Pros: Ample power and internet connections for marathon gaming sessions. Game stores abound. Opportunity to meet online only gaming friends in person.
Cons: You're not fooling anyone by claiming you're "vacationing" in Cleveland. Meeting online only gaming friends in person reminds you why you choose to only meet people online.
Pros: Clear line of sight for exceptional cell phone service.
Cons: Amorous mountain goats.
Obviously you're going to take some kind of video game system with you. I mean, let's be serious here. If you're like me, you could no sooner be away from your liver for a week than you could your DS and it's good buddy Mr. Puzzle Quest. Which system you bring will depend on a number of factors, including length of stay, who's going with you and the other planned activities. Once again, I break it down for you.
Here we consider the DS, the PSP and most cell phone games. Portables offer the easiest opportunity to game on the go, however your game type selection is limited and unless you're planning on trading for Grandma's Squirtle, the games don't necessarily let the rest of the family in on the action. By the way, "Grandma's Squirtle" would be an excellent name for a rock band.
The Wii would be an excellent choice if traveling to visit family, however prying the Wiimote out of Uncle Charlie's hands after he relives his glory days as a high school tennis player may not be your idea of a fun time. Be prepared to explain what a "mini-game" is as you won't find much more than that on this system. The 360 is an excellent choice, except for the fact that even the slightest of jostling may cause the dreaded Red Ring of Death, or quite possibly, a thermonuclear explosion. The 360 also opens up the possibility of your 7 year old cousin scoring multiple headshots on you, and I don't think your ego can handle that. The PS3 is a sturdy machine, capable of traveling well, however after purchasing one you probably don't have any money left for vacationing. Sorry, I couldn't resist.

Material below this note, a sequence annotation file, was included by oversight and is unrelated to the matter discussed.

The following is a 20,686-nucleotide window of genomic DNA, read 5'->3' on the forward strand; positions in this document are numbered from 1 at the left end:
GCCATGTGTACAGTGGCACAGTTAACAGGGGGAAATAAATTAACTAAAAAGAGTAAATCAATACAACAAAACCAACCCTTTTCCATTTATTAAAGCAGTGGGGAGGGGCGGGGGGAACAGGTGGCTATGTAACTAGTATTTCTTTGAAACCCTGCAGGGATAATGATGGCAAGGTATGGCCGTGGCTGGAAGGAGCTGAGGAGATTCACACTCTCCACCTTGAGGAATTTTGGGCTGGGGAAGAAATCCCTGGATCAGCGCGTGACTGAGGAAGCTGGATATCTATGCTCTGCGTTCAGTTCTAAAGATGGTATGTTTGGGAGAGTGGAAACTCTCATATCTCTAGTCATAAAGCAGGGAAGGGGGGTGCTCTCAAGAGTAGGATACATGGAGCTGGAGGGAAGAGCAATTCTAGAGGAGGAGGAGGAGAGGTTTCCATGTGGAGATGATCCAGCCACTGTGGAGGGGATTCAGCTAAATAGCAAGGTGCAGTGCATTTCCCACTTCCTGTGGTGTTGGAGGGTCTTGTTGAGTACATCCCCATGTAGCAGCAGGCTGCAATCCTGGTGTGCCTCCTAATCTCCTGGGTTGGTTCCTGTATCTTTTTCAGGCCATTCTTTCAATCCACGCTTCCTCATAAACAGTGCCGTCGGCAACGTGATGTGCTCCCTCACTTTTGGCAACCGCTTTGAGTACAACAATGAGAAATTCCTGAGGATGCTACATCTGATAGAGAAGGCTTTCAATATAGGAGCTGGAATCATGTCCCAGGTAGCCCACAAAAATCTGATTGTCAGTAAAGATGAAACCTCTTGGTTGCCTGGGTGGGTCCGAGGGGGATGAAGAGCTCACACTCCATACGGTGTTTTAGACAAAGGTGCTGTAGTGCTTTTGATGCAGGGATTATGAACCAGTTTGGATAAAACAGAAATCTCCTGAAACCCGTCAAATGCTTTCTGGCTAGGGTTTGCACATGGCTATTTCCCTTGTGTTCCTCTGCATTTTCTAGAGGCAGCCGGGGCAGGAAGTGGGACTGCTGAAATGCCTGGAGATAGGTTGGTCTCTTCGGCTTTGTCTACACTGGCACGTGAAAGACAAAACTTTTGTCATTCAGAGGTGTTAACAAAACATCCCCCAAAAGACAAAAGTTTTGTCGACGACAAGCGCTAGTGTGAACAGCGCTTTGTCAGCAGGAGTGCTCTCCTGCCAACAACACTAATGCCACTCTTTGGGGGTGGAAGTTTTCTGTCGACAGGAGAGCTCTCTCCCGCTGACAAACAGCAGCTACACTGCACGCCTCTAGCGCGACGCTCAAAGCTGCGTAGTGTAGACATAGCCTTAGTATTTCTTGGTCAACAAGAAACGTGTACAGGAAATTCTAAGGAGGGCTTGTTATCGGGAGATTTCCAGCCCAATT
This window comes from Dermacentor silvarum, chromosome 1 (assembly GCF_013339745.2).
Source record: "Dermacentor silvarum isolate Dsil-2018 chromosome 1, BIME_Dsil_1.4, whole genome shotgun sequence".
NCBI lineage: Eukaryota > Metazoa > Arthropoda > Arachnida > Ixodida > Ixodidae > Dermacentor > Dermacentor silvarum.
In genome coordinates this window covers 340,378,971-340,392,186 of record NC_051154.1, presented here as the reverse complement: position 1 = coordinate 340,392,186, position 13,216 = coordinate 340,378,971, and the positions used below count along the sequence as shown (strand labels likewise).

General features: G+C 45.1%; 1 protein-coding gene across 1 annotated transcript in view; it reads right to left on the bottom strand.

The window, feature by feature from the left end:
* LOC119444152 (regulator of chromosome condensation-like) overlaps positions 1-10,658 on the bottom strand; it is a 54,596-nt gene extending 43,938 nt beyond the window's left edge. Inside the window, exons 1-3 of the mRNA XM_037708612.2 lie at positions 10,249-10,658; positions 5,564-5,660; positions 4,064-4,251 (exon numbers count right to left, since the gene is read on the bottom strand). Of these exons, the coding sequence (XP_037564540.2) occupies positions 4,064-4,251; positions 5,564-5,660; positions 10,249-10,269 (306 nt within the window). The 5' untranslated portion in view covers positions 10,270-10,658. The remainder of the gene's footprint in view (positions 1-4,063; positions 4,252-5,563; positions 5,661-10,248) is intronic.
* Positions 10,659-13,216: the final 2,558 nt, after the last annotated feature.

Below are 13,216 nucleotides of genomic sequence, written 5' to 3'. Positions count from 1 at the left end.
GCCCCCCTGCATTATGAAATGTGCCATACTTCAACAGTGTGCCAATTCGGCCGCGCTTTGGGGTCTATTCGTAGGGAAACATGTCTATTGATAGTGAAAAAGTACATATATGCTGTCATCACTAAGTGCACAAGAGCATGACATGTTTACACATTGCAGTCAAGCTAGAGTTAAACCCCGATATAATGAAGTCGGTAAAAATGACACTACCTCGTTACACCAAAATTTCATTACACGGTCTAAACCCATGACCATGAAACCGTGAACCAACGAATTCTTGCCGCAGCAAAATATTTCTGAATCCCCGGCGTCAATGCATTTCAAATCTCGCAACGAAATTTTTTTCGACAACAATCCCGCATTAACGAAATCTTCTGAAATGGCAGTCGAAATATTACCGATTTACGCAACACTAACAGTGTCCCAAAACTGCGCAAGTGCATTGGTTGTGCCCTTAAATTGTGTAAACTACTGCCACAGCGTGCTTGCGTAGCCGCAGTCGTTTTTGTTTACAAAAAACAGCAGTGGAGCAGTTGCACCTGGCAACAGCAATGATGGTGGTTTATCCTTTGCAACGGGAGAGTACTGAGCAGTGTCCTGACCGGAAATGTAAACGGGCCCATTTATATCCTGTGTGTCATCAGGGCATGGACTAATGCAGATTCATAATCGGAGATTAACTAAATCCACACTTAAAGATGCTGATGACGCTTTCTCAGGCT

A souped up gaming laptop offers the best mix of games and also allows you to turn that Shriner's Convention into a LAN party, provided the hotel doesn't mind you taking over the business center. The laptop can also double as a DVD player on the plane which will come in handy when the airlines start dropping movies to cut costs. Just leave the hentai at home. The downside of the laptop is that you may, upon arriving at your hotel, want to log in for "just a quick second" to see what your WOW guild is doing and then, 5 days later, realize you never left your hotel room and instead spent several thousand dollars to engage in an activity you could have done at home, free of charge.
As you can see, making the correct gaming choices can be the difference between an exciting and meaningful vacation that allows you to reconnect with family and friends, and a trip where you stay abreast of gaming news and manage to finally capture your last Pokemon to the delight of no one but yourself. Choose wisely!